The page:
A key figure in that process was the electronic music pioneer Brian Eno, who collaborated with Bowie on all three albums. Another, less celebrated, was Visconti's accountant.
When Bowie called Visconti out of the blue, he had Eno on the phone, too, to talk the proposal through. Visconti was excited by the idea, but Bowie and Eno wanted to know what new thing he might bring to the new album. Visconti had earned a lot of money the previous year, and his accountant had advised to him to invest in some musical equipment, it being tax-deductible.
"I'd heard about this new technology where you could shift music up and down a pitch without shifting the speed," Visconti recalls. "So I said, 'Well, I've been playing with this new toy I just bought, and it's fantastic. It's really hard to explain. It fucks with the fabric of time.' They whooped with joy, and they said, 'Bring it, bring it, you're on!'"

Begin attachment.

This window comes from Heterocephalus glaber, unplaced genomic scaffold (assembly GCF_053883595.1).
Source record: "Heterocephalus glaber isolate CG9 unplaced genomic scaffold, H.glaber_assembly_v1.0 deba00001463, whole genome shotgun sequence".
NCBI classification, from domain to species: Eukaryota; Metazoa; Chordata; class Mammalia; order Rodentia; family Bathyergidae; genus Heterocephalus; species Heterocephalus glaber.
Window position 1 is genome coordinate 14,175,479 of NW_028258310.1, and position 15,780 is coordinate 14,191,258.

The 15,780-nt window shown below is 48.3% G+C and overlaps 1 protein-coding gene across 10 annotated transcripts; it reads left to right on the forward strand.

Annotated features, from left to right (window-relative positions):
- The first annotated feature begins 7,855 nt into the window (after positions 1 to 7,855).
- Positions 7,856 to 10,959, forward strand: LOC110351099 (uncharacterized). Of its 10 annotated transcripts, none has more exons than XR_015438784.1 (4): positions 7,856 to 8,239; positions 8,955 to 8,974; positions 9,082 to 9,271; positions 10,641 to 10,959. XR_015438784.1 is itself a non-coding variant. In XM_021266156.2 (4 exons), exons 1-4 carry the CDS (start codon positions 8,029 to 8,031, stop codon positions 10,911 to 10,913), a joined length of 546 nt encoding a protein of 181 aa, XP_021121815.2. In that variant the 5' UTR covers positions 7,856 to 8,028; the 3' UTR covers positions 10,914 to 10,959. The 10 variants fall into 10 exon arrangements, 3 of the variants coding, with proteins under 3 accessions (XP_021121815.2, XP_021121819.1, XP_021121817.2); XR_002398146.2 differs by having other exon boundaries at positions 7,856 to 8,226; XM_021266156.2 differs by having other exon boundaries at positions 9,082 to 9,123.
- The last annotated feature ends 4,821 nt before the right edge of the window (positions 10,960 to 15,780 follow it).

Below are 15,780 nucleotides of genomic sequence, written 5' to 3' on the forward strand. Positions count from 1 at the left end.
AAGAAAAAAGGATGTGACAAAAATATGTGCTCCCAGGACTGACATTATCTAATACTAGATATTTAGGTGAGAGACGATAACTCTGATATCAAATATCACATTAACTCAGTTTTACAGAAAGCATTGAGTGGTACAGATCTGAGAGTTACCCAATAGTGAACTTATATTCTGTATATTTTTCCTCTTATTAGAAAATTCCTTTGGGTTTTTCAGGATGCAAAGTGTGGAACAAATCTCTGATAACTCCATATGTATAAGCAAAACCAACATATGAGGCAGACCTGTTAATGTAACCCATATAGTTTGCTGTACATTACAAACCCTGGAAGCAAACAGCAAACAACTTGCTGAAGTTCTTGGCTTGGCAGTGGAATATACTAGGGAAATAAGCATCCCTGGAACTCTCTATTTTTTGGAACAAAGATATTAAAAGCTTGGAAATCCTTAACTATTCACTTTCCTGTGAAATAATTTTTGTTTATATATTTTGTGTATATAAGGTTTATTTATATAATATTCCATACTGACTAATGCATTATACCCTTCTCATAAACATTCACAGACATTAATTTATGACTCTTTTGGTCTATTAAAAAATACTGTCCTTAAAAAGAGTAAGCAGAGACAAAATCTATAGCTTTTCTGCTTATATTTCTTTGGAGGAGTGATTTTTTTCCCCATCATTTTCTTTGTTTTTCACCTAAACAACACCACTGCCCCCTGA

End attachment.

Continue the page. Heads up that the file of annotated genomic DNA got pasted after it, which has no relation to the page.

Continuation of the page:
Despite the trilogy's "Berlin" tag, only "Heroes" was made there. Most of Low was recorded in the suburbs of Paris with a few sessions in Berlin, while Lodger was recorded mainly in Switzerland, and partly in New York. It should more accurately be called the "Eno Trilogy", for he was the link between the three records.
Yet some of the musicians involved found Eno's contributions baffling at first. Carlos Alomar, Bowie's longtime rhythm guitarist, recalls Eno's use of "Oblique Strategies" cards, whereby creative blocks were solved by drawing a card with a seemingly irrelevant instruction on it. "They are, for lack of a better term, a mantra, a prediction, a premonition, a circumstance," Alomar says. "'You're a farmer.' What the hell? I just picked a card from a deck that says I'm a farmer. What the hell has that got to do with my part? Well it means you have to play a part, you have to let it grow, you have to water it, you have to take your time."
Or, he says, Eno might try experiments. "'How about I put some chords on a blackboard and just point at the chords, and the rhythm section play those chords?' We're like, 'OK, but that sounds kind of stupid.' But he would do that. He would do another where he would count and he would say, 'Carlos, play from fifty-one to seventy-two.' 'Play what?' 'I don't know.' 'Can you let me hear something, so at least I know what key I'm in.' So he'd let you hear one thing. And then when they play it back, they add all the fifty-nine other tracks that they had."